In the real world, a typical deal is beneficial to both parties. Life is not a zero-sum game. This is super-important yet widely misunderstood.
Once upon a time there were two farmers, namely Brown and McDonald. They lived next to each other, but far away from everybody else. Brown grew nothing but peas, while McDonald grew nothing but corn, i.e. maize.
McDonald learned the hard way that eating nothing but corn leads to horrible deficiency disease. It is an incomplete source of protein. Brown discovered, to his sorrow, that peas are also incomplete.
One day, before they became too gravely ill, they met along the fence line. Brown said: How about I give you half of my peas, and you give me half of your corn? McDonald readily agreed. Peas and beans are incomplete in different ways, and the combination of the two is complete.
Think about the economics of this transaction: Brown gave away something that was of zero value to him in exchange for something that was infinitely valuable to him. McDonald thought the same thing, from the opposite point of view. The transaction was enormously profitable for both parties.
This is the essence of commerce: Find something that is more valuable to the buyer than it is to the seller. The difference between the two valuations represents wealth that is created by the transaction. It’s not a zero-sum game. The two parties get to argue over who gets what fraction of the created wealth.
Let’s be clear: Most businesses are not predatory. You want your suppliers to make a profit when they sell to you. You want them to get some of the created wealth – not all of it, but some of it. Otherwise they will go bankrupt, or just refuse to deal with you. Let’s be clear: If you try to take all the created wealth, you’ll get none of it, because there’ll be no deal.
Some big-name economists – e.g. Adam Smith and Karl Marx – claimed each and every thing had a definite value, and they set forth elaborate theories and rules for determining “the” value. This strikes me as insane. In reality, there is no such thing as “the” value. All of commerce, indeed all of civilization, depends on the fact that Brown and McDonald value things differently.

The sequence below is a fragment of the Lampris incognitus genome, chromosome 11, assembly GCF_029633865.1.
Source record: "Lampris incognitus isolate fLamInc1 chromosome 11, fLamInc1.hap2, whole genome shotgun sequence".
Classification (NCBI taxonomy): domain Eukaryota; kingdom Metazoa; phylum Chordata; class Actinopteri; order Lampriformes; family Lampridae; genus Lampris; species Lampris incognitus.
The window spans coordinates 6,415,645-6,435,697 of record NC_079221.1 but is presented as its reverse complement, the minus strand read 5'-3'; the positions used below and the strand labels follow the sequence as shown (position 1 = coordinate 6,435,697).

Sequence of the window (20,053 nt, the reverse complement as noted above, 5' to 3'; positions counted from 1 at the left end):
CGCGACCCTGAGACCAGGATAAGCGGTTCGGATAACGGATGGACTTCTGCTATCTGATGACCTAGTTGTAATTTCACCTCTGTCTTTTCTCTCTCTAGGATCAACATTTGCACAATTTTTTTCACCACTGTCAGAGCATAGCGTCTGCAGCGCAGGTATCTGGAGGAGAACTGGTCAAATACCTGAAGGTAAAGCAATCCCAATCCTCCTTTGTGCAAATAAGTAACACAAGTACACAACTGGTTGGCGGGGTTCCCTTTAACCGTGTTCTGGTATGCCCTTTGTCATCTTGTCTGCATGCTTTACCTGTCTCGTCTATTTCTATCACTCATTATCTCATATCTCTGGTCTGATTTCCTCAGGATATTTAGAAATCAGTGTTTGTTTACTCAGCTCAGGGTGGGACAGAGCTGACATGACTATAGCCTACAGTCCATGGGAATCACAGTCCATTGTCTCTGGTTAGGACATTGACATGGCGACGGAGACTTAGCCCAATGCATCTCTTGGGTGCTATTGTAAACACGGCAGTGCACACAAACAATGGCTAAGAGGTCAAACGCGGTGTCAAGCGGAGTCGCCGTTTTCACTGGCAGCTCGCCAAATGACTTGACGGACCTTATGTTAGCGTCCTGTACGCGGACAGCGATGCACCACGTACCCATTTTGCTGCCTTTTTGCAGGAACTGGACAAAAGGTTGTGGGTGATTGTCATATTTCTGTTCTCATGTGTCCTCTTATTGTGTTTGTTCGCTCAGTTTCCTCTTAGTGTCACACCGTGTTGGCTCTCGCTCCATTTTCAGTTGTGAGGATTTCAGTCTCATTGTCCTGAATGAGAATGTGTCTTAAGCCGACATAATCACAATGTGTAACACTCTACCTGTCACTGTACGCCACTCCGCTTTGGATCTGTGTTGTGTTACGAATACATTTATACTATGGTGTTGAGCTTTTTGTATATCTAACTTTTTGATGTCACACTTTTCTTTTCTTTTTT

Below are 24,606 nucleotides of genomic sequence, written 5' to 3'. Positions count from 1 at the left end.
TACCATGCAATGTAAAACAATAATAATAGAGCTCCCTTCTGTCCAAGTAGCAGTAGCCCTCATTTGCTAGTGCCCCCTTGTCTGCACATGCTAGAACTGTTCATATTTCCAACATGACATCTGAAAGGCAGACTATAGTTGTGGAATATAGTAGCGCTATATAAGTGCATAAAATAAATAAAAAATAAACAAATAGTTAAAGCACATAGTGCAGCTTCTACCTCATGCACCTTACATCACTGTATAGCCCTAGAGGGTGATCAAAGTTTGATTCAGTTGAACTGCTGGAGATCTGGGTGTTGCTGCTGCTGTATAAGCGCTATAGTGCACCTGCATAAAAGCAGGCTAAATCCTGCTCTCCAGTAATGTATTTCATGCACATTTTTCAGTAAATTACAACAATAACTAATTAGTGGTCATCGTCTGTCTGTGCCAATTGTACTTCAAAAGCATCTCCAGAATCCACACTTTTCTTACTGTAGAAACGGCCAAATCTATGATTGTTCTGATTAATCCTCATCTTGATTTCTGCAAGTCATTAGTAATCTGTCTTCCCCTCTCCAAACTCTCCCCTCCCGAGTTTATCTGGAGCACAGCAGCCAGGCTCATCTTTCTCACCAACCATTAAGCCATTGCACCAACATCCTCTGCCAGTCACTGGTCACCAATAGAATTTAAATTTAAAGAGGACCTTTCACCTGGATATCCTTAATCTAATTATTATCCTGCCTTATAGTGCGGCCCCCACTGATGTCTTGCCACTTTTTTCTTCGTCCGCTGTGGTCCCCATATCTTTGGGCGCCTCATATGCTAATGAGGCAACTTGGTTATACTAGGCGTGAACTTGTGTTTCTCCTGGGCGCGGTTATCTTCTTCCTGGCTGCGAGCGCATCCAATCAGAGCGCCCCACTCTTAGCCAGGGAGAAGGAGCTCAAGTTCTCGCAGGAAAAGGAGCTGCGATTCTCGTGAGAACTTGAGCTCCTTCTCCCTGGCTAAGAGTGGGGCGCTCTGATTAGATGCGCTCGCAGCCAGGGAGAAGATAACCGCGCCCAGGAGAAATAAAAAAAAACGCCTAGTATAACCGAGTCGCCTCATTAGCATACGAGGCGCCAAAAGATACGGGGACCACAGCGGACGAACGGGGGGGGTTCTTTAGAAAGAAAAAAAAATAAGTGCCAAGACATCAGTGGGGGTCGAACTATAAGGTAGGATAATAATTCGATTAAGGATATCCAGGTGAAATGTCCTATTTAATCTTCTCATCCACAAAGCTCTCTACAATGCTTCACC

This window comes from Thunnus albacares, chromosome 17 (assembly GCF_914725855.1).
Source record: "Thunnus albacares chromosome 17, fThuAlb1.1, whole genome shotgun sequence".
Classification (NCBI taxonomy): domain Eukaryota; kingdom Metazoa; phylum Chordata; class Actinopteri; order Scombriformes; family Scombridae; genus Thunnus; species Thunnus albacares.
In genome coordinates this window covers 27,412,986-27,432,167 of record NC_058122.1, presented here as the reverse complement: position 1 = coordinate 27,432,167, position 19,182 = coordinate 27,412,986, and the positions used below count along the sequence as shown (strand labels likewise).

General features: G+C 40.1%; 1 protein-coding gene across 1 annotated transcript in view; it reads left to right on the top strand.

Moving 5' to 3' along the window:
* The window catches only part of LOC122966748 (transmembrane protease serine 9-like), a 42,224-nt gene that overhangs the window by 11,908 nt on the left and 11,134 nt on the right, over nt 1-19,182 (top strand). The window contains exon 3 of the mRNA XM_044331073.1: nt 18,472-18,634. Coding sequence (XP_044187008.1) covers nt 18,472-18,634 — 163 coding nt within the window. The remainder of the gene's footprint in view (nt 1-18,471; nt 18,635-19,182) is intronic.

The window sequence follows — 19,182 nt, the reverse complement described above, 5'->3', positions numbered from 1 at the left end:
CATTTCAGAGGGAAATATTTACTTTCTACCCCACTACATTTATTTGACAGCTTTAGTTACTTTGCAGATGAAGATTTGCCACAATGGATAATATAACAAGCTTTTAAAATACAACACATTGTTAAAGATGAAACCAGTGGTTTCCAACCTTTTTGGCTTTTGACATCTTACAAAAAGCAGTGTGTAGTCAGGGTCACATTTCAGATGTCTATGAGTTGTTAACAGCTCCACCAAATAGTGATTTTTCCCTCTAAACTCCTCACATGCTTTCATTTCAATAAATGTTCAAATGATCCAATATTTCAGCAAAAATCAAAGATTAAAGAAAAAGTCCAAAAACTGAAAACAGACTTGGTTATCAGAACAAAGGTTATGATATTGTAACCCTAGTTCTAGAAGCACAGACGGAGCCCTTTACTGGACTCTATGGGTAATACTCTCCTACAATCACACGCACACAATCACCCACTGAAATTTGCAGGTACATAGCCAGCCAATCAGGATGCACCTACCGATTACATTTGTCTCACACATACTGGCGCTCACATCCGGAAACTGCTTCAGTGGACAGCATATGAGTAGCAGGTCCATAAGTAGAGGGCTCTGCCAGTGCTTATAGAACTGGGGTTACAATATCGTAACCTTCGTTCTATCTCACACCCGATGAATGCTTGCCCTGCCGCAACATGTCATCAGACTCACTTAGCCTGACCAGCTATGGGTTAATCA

By the way, a week later, the two farmers met again. They remarked on how profitable the previous transaction had been. Brown said, How about we do it again? I give you the second half of my peas, and you give me the second half of your corn. McDonald explained what a terrible idea that would be. Both parties would be immeasurably worse off. Each would be trading away something he needed for something he didn’t need.
This goes to show that value is not just different from person to person, but also different from time to time, depending on circumstances.
The #fakepresident touts himself as a great dealmaker, but in fact he doesn’t understand the first thing about deals. He views every interaction as a zero-sum game – or worse, as a fight – where the only way you can win is by injuring the other party.
This makes him unqualified to hold any position of trust or responsibility, anywhere in the civilized world. I wouldn’t trust him to run a hot-dog stand.
Authoritarian demagogues love to stir up fear. They depend on it to obtain and maintain power. As part of this program, they spread the idea that everything is a zero-sum game – or a fight – so their followers are afraid that literally everybody is out to screw them.
The idea that everything is a zero-sum game – or worse, a fight – is an attack on the foundations of civilization itself. This is not normal. We must put a stop to this. Now.
For a longer discussion along the same lines, see reference 1.